*EDIT: We now have additional core tenure-track faculty members in CDS! These are: Brian Cleary (computational and experimental methods to study tissue and genes), Allison McDonald (the impact of technology on digital safety and marginalization), Ngozi Okidegbe (how predictive technologies in the criminal justice system impact racially marginalized communities), and Pawel Przytycki (computational methods for understanding the regulatory effects of noncoding variants in neurological development and diseases). Plus many more new fellows and affiliates here.

What does the PhD program look like? Well, it could theoretically be similar to one in CS, but what's different is that instead of being bogged down in requirements of areas that don't pertain to your research, you learn useful Computing & Data Science methodology in any range of topics that might be interesting to you—whether with a neuroscientist or a sociologist. Classes range from custom-made brand new for CDS (which those interested in teaching can TA and help design!) to cross-listed with practically every other department. And, you're also given two years to take classes and try out research with different faculty due to generous funding from the department before you need to settle down with an advisor. Essentially, the biggest benefit of CDS is its flexibility—to work with people from different domains, to take classes that create the best path for you, and get connected with practitioners and policy-makers.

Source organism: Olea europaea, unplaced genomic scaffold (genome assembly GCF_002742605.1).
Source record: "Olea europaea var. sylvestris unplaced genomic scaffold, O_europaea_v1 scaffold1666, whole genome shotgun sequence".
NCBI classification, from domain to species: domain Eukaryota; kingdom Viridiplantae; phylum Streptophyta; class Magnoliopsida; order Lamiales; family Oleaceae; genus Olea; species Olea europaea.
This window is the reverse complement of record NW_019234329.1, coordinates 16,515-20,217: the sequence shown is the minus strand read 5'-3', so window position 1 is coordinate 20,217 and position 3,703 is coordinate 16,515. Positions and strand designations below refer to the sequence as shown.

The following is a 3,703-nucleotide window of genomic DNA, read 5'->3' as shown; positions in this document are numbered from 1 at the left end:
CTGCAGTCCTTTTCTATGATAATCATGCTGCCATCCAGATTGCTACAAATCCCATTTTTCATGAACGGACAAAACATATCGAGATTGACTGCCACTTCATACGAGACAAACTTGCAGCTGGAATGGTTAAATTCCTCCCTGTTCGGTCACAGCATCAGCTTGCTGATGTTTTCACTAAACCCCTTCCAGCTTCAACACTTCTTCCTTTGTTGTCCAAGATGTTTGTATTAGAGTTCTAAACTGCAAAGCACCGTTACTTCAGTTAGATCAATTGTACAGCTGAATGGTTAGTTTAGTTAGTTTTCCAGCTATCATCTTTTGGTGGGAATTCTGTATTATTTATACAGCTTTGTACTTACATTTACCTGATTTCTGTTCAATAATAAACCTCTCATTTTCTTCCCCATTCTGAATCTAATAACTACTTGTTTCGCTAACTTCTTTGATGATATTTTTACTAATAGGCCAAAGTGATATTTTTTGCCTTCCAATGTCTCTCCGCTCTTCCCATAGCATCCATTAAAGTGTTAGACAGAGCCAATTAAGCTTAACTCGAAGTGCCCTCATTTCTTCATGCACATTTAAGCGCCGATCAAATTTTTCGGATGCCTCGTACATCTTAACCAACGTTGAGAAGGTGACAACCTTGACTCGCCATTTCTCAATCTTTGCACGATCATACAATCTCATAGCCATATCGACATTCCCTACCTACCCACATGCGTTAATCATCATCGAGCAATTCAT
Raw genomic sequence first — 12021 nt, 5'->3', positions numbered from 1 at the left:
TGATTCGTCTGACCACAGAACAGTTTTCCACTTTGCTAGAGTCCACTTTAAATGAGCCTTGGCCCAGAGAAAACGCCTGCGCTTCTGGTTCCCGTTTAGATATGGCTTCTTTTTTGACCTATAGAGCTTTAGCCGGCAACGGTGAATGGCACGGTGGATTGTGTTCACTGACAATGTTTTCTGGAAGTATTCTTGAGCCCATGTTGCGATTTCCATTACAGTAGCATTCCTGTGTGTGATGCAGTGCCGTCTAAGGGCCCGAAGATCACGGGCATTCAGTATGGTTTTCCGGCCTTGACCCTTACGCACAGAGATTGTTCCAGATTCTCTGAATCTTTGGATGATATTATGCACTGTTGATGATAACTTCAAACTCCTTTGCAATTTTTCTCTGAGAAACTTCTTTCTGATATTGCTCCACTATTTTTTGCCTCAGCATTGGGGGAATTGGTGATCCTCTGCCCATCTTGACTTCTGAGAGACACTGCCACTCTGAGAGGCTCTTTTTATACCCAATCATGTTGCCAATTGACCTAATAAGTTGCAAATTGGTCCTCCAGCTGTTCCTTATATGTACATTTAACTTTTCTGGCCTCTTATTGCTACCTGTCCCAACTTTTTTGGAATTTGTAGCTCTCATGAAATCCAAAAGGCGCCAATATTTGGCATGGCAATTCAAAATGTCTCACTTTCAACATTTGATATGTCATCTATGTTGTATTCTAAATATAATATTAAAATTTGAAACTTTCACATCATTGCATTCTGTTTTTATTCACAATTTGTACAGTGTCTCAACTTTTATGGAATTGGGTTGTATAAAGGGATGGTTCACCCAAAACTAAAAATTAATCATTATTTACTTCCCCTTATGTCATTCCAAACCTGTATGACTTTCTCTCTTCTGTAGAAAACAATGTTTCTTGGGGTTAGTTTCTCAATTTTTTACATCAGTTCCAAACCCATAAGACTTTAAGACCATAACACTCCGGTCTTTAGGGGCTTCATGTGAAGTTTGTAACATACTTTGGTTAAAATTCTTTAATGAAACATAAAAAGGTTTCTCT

By being a member of CDS, you're immediately connected to faculty across the university, beyond any single department. And, our building houses the computer science, math, and stats departments as well, so it's easy to work with these folks too. We have existing partnerships (and people entirely focused on fostering and maintaining these!) with industry, such as with Mass Mutual, Red Hat, and more, as well as with the government (like the BU Federal office) which often give way to interesting research problems and unique internship opportunities.